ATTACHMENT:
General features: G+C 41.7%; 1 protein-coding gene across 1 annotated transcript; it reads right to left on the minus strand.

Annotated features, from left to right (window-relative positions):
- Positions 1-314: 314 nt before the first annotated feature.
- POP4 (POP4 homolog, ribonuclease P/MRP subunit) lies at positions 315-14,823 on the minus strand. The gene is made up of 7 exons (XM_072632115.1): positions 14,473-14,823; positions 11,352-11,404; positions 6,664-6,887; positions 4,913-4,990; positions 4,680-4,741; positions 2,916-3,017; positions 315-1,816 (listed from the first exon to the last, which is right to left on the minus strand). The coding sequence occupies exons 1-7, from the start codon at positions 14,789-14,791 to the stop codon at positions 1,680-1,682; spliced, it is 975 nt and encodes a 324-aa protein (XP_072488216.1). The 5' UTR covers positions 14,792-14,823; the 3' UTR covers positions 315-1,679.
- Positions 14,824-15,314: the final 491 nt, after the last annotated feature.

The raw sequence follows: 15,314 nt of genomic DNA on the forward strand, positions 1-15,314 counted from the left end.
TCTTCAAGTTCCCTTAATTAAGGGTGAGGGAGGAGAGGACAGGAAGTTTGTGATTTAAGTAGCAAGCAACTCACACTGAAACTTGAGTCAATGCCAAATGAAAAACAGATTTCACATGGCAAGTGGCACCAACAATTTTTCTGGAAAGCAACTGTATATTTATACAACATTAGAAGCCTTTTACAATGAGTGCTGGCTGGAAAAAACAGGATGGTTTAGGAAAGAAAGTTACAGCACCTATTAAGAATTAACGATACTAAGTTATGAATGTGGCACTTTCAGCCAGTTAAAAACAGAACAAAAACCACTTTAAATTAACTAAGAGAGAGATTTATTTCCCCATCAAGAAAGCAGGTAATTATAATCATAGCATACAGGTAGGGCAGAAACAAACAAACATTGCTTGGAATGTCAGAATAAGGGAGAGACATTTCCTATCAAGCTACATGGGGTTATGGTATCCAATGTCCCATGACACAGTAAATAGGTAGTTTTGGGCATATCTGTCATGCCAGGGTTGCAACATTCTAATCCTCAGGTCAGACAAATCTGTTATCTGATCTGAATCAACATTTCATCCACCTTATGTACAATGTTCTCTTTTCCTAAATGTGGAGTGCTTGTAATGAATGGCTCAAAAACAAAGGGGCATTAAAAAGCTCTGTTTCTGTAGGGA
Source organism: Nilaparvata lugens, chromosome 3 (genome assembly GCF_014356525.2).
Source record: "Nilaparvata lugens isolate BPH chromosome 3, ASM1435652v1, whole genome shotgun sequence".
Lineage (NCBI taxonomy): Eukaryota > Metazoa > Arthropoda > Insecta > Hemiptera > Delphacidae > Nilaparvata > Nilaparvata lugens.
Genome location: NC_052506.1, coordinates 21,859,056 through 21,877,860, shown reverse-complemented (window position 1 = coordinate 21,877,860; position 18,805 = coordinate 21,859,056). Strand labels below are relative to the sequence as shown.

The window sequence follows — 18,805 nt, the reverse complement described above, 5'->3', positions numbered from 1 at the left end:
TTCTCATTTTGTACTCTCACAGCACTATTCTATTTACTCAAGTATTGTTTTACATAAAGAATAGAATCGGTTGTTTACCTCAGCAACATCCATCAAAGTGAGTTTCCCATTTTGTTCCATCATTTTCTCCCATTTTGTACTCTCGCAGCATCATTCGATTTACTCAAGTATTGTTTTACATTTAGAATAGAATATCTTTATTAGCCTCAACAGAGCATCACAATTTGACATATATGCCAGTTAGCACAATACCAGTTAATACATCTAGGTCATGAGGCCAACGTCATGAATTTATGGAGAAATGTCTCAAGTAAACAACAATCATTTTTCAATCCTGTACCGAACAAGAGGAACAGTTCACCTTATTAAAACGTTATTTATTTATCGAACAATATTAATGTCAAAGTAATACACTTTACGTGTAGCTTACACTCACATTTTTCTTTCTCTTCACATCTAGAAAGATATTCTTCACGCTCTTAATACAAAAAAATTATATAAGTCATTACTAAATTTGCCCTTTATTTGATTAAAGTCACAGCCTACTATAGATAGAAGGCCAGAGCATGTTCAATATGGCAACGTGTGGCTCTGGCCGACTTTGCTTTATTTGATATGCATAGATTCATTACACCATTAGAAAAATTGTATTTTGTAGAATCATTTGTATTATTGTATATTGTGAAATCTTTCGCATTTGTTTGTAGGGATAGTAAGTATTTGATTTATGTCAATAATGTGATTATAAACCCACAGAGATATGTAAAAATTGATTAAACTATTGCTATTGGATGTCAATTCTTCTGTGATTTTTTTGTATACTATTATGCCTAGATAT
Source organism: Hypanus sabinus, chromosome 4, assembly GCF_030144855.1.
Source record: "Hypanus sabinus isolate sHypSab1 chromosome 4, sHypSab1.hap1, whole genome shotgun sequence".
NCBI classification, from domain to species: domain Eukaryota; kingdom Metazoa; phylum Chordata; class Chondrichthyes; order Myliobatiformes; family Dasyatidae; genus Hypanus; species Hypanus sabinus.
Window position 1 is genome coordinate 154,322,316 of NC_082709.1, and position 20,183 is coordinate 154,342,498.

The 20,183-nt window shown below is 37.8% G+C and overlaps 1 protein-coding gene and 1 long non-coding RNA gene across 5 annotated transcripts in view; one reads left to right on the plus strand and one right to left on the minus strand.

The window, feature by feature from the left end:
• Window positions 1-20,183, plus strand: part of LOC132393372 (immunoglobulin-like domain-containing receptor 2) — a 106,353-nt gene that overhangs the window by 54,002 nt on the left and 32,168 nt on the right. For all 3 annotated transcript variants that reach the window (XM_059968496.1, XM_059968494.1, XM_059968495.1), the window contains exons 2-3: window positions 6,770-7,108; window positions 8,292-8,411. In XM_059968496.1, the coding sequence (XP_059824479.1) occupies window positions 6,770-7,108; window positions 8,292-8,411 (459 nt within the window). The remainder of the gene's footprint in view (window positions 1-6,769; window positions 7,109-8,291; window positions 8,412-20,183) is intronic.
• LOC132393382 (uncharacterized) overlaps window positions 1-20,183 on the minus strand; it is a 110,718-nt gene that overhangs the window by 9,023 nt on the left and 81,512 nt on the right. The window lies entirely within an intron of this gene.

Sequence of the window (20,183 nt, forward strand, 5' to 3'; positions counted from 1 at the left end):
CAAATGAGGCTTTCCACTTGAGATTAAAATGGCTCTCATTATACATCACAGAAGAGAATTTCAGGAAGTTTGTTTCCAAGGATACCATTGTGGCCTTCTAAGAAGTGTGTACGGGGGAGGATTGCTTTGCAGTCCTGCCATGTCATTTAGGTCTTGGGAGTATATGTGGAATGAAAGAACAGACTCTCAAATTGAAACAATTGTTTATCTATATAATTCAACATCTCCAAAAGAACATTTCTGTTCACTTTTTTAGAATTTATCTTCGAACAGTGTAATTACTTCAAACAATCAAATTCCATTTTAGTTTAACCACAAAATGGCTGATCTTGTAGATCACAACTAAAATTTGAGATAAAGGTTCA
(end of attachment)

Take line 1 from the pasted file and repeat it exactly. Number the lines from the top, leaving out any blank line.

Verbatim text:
General features: G+C 41.7%; 1 protein-coding gene across 1 annotated transcript; it reads right to left on the minus strand.